Coaldale officials say water authority officers make too much money
Coaldale Borough officials agree with a Lansford Borough Councilman that Lansford-Coaldale Joint Water Authority officers make too much money and benefits for the hours they put in.
But water authority members who attended a special meeting held Monday to discuss the matter say the salaries, health care, pension and workers' compensation benefits are justified.
After about 30 minutes of discussion, Mayor Claire Remington proposed limiting the number of 5-year terms that any officer can serve on the authority. Coaldale solicitor Michael Greek said at an earlier meeting that council's only recourse is to appoint new people to the authority when seats open.
"I think some people are getting some good bucks up there," Remington said.
Lansford Councilman Tommy Vadyak, who has for years sought to cut back the salaries and benefits, has said the compensation set by the boroughs is $25 a month or $300 a year.
Each borough appoints the officers; Lansford three and Coaldale two. The officers set their own salary and benefit packages and establish their own working conditions. According to water authority records, the board chairman (Toby Krajcirik, Lansford) earns $15,000 a year; the vice chairman/superintendent (John Surma, Coaldale) $47,000; the treasurer (Richard Pogwist, Lansford) $8,000; the secretary (Bob Demyanovich, Coaldale) $8,000 and the assistant secretary/treasurer (Frank Horvath, Lansford) $6,800. In addition, the chairman receives a $2,250 annual stipend; the vice chairman, treasurer, secretary and assistant secretary-treasurer each receive an annual $2,150 stipend. Surma, Demyanovich and Krajcirik received health benefits. They, and Pogwist, are enrolled in a pension plan. Hourly employee wages range from $13.50 to $16.21. All employees, including the officers, who define themselves as full-time employees, are eligible for medical benefits.
Under questioning, Demyanovich on Monday said the Pennsylvania Municipal Authorities Act allows the officers to be paid the health benefits regardless of how many hours they work. "So you can put one hour a week in up there and be eligible for health benefits?" asked Councilwoman Joanne Melloy.
"If you are a salaried employee," Demyanovich said.
Coaldale Councilman Joe Hnat initially asked for a closed session to discuss the matter. Greek denied the request, saying that to do so would violate state Open Meetings laws. Hnat said council was never informed of the officers change in status or salary, which he called "outrageous."
Surma said the changes were instituted in Jan. 2007 after auditors hired following the embezzlement of about $80,000 by a longtime water authority employee advised the officers to become more involved in the day-to-day operations.
Letters explaining the changes were sent on Jan. 31, 2007, to both councils, Demyanovich said. He read aloud the letter, and said he and Surma had attended the following council meeting to answer questions.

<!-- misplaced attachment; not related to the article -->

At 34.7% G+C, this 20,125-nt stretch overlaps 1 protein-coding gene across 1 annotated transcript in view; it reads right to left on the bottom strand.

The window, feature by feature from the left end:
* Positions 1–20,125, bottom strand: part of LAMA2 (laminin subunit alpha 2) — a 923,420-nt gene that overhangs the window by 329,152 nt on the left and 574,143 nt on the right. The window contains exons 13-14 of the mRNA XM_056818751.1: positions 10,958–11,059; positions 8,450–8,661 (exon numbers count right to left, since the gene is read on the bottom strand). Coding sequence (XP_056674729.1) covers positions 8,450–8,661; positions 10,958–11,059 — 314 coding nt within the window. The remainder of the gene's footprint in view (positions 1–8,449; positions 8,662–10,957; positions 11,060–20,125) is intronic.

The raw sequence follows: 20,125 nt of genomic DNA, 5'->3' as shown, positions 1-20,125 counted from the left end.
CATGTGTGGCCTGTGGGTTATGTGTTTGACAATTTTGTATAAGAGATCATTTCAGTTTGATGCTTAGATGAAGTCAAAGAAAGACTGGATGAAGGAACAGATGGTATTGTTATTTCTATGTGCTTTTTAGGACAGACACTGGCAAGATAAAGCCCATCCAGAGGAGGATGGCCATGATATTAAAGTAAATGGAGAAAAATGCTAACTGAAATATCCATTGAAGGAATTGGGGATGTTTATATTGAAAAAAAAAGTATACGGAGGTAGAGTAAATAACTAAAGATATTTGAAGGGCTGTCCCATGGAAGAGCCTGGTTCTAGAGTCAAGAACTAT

Councilman Tom Keerans quizzed Demyanovich about his jobs at St. Luke's Miners Memorial Hospital, a minimart and for the water authority. Keerans wanted to know how Demyanovich can work full-time for the Water Authority while holding down the other jobs.
"I have the probably the best employer that anybody could have, because they don't have a problem with me running to the office, they don't have a problem with me getting phone calls, they don't have a problem with the service men seeing me every day," he said. "I'm available all the time."
Melloy was skeptical that brief conversations with people would constitute work.
Demyanovich said he also researches and writes grants. "It's an everyday thing for me," he said. He said health insurance is available through his hospital job, but he would have to pay a premium there.
Borough Fire Chief Richard Marek supported the officers, saying they have come to training with firefighters to learn more about the borough's water systems.
Remington also chided the water authority for what she said was nepotism and for holding meetings during the day, when few people can attend.
Vadyak has taken his complaints to Carbon County District Attorney Gary Dobias and to state agencies.
County Detective John Mauro on June 6, 2008, sent Vadyak a letter saying that no criminal misconduct was found. State Ethics Commission Executive Director John J. Contino in a March 14, 2008, letter to Vadyak wrote that his complaint failed to provide specific information to allow a determination.
The state's Local Government Commission in a letter dated Nov. 12, 2008 wrote that if the water authority officers created their offices for financial gain, it could be a violation of the state ethics laws. It also said that employees, not officers, were allowed benefits (Krajcirik said the officers are salaried employees) and that if the officers were paid for hours they didn't actually work, it could be a violation of ethics laws "as well as a possible crime."
The dispute is unlikely to go away anytime soon: On Aug. 5, Vadyak filed a Freedom of Information Act request with the state Municipal Retirement Board for details on money water authority officers were having set aside in a pension fund.
On Oct. 28, water authority solicitor James R. Nanovic sent a letter to the Municipal Retirement System, saying that he is investigating possible "inappropriate " contributions made several years ago to the authority's pension fund.